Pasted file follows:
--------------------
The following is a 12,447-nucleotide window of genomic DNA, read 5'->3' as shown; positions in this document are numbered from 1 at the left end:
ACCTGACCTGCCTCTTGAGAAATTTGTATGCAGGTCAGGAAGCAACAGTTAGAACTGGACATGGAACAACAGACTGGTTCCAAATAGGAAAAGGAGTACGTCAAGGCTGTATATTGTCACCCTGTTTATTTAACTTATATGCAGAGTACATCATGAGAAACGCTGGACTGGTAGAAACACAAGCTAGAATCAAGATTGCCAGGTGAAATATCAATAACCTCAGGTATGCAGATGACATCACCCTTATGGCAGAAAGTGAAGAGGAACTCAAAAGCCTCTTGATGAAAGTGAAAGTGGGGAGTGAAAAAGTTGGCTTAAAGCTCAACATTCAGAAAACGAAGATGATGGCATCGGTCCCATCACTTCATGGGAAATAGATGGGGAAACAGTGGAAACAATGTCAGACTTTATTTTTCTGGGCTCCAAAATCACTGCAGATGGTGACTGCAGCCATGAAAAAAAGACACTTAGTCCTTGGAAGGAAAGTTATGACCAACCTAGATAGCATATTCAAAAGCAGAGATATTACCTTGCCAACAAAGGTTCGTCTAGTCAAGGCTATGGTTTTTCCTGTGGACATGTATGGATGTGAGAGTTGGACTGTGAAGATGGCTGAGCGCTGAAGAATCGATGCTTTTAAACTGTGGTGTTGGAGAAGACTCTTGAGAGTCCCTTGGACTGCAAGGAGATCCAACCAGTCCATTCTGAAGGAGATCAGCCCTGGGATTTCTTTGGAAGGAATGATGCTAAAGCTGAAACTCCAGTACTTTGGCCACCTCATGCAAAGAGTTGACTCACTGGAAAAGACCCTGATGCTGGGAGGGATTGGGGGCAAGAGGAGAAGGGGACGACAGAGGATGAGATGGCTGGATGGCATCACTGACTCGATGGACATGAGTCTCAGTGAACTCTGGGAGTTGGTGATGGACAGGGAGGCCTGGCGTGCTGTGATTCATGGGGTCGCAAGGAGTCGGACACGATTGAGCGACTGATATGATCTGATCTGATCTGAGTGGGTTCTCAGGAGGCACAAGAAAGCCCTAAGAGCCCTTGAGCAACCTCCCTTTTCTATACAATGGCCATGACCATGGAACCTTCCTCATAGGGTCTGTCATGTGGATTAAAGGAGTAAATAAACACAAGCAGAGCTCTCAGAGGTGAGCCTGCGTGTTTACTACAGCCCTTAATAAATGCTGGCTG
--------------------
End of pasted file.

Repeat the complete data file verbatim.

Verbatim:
The following is a 12,447-nucleotide window of genomic DNA, read 5'->3' as shown; positions in this document are numbered from 1 at the left end:
ACCTGACCTGCCTCTTGAGAAATTTGTATGCAGGTCAGGAAGCAACAGTTAGAACTGGACATGGAACAACAGACTGGTTCCAAATAGGAAAAGGAGTACGTCAAGGCTGTATATTGTCACCCTGTTTATTTAACTTATATGCAGAGTACATCATGAGAAACGCTGGACTGGTAGAAACACAAGCTAGAATCAAGATTGCCAGGTGAAATATCAATAACCTCAGGTATGCAGATGACATCACCCTTATGGCAGAAAGTGAAGAGGAACTCAAAAGCCTCTTGATGAAAGTGAAAGTGGGGAGTGAAAAAGTTGGCTTAAAGCTCAACATTCAGAAAACGAAGATGATGGCATCGGTCCCATCACTTCATGGGAAATAGATGGGGAAACAGTGGAAACAATGTCAGACTTTATTTTTCTGGGCTCCAAAATCACTGCAGATGGTGACTGCAGCCATGAAAAAAAGACACTTAGTCCTTGGAAGGAAAGTTATGACCAACCTAGATAGCATATTCAAAAGCAGAGATATTACCTTGCCAACAAAGGTTCGTCTAGTCAAGGCTATGGTTTTTCCTGTGGACATGTATGGATGTGAGAGTTGGACTGTGAAGATGGCTGAGCGCTGAAGAATCGATGCTTTTAAACTGTGGTGTTGGAGAAGACTCTTGAGAGTCCCTTGGACTGCAAGGAGATCCAACCAGTCCATTCTGAAGGAGATCAGCCCTGGGATTTCTTTGGAAGGAATGATGCTAAAGCTGAAACTCCAGTACTTTGGCCACCTCATGCAAAGAGTTGACTCACTGGAAAAGACCCTGATGCTGGGAGGGATTGGGGGCAAGAGGAGAAGGGGACGACAGAGGATGAGATGGCTGGATGGCATCACTGACTCGATGGACATGAGTCTCAGTGAACTCTGGGAGTTGGTGATGGACAGGGAGGCCTGGCGTGCTGTGATTCATGGGGTCGCAAGGAGTCGGACACGATTGAGCGACTGATATGATCTGATCTGATCTGAGTGGGTTCTCAGGAGGCACAAGAAAGCCCTAAGAGCCCTTGAGCAACCTCCCTTTTCTATACAATGGCCATGACCATGGAACCTTCCTCATAGGGTCTGTCATGTGGATTAAAGGAGTAAATAAACACAAGCAGAGCTCTCAGAGGTGAGCCTGCGTGTTTACTACAGCCCTTAATAAATGCTGGCTG